Both Nathan and Derek Hutch, along with Jason Molyneux, are all associates of the Hutch criminal gang. It is currently involved in a murderous feud with the Kinahan crime gang which has so far cost 14 lives and shows no sign of abating any time soon.
Following a six-month lull in the murders in the second half of last year, the violence has again escalated over the past two months recommencing with the murder of Kane McCormack last December. He too, like Jason Molyneux, was set up - lured to his death. The 24-year-old was shot in the head on farmland in an isolated rural area along the Meath-Kildare border.
Kane's father Noel 'Duck Egg' Kirwan was also shot dead as part of the feud a year earlier. He lived in west Dublin but was originally from the north inner city and was a close friend of Gerard Hutch, the man known as the Monk. Kirwan even escorted the heavily disguised Gerard to and from his brother Eddie's funeral in February 2016 after Eddie had become the fourth victim of the feud.
Noel Kirwan's son Kane swore revenge for his father's murder but that appears to have signed his death warrant. In the meantime, Gerard Hutch has not been seen in public for two years. As the Kinahan gang's number one target, he is believed to be moving throughout Europe in a variety of disguises. Intelligence suggests he was most recently in Turkey.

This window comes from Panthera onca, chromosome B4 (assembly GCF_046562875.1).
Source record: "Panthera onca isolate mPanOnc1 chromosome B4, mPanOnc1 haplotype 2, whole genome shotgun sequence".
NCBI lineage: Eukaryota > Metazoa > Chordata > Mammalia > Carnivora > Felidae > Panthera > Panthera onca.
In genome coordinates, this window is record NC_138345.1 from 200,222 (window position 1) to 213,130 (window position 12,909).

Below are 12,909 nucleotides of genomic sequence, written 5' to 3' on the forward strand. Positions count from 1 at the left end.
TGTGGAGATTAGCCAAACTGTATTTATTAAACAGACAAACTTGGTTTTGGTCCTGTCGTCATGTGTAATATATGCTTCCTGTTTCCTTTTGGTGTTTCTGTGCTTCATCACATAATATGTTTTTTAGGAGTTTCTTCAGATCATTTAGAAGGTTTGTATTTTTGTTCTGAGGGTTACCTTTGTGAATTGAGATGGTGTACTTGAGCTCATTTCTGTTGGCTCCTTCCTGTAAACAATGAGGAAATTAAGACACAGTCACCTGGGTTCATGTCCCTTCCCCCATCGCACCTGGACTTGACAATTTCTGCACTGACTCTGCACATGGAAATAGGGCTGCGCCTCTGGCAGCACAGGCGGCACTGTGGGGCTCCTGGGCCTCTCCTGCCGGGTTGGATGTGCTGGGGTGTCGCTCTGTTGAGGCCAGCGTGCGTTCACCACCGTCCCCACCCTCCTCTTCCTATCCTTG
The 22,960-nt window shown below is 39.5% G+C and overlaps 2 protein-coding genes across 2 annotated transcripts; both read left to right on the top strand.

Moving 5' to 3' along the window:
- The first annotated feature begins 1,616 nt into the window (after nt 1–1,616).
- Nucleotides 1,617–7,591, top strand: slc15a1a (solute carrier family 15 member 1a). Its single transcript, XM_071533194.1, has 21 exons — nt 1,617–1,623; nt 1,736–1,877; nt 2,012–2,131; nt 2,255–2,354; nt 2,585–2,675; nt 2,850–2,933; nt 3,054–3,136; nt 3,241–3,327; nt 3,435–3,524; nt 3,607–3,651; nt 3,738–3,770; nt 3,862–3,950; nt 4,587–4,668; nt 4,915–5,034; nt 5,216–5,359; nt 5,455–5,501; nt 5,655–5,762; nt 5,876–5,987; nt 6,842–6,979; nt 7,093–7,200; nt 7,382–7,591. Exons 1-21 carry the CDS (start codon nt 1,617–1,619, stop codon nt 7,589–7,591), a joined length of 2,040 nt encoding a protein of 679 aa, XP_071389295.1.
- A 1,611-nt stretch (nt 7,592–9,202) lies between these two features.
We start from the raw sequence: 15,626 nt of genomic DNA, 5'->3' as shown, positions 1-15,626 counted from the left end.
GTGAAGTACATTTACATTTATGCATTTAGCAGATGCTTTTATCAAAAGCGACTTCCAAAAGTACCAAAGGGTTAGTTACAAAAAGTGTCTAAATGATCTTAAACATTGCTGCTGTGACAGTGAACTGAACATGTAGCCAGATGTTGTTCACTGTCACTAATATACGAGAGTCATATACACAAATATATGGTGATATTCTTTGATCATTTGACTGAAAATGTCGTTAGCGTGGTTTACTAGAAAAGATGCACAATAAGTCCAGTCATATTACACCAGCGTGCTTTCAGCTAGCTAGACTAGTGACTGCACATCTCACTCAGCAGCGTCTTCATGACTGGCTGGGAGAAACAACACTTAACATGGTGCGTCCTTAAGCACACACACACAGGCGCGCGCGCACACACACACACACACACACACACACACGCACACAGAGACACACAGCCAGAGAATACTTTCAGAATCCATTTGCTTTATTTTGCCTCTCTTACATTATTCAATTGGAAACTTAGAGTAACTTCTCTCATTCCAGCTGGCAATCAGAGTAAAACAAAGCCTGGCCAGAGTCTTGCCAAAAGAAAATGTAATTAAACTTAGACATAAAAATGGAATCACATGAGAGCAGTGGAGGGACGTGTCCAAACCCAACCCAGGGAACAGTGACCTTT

With so many people from one small part of the city with real and tenuous links to one of the feuding criminal gangs being shot dead, the people of the north inner city are understandably frightened and bewildered. It is a real cause of concern for the gardaí and the community that with such high levels of security in the area, the gunmen are still getting through.
The murder of Jason Molyneux took place on the night his friend Derek Hutch was waked, lying in repose in his mother Noeleen's home less than a mile down the road. The 27-year-old had paid his respects earlier in the day and was due at the funeral in the church at Sean McDermott street the following morning.
There were static and mobile units as well as uniformed and plain clothes gardaí all over the streets. Anyone driving into the north inner city last Tuesday night would have been stopped at two armed checkpoints at least. While detectives are wondering how the killer got in to the area with a gun, they are also cursing their luck because he got away.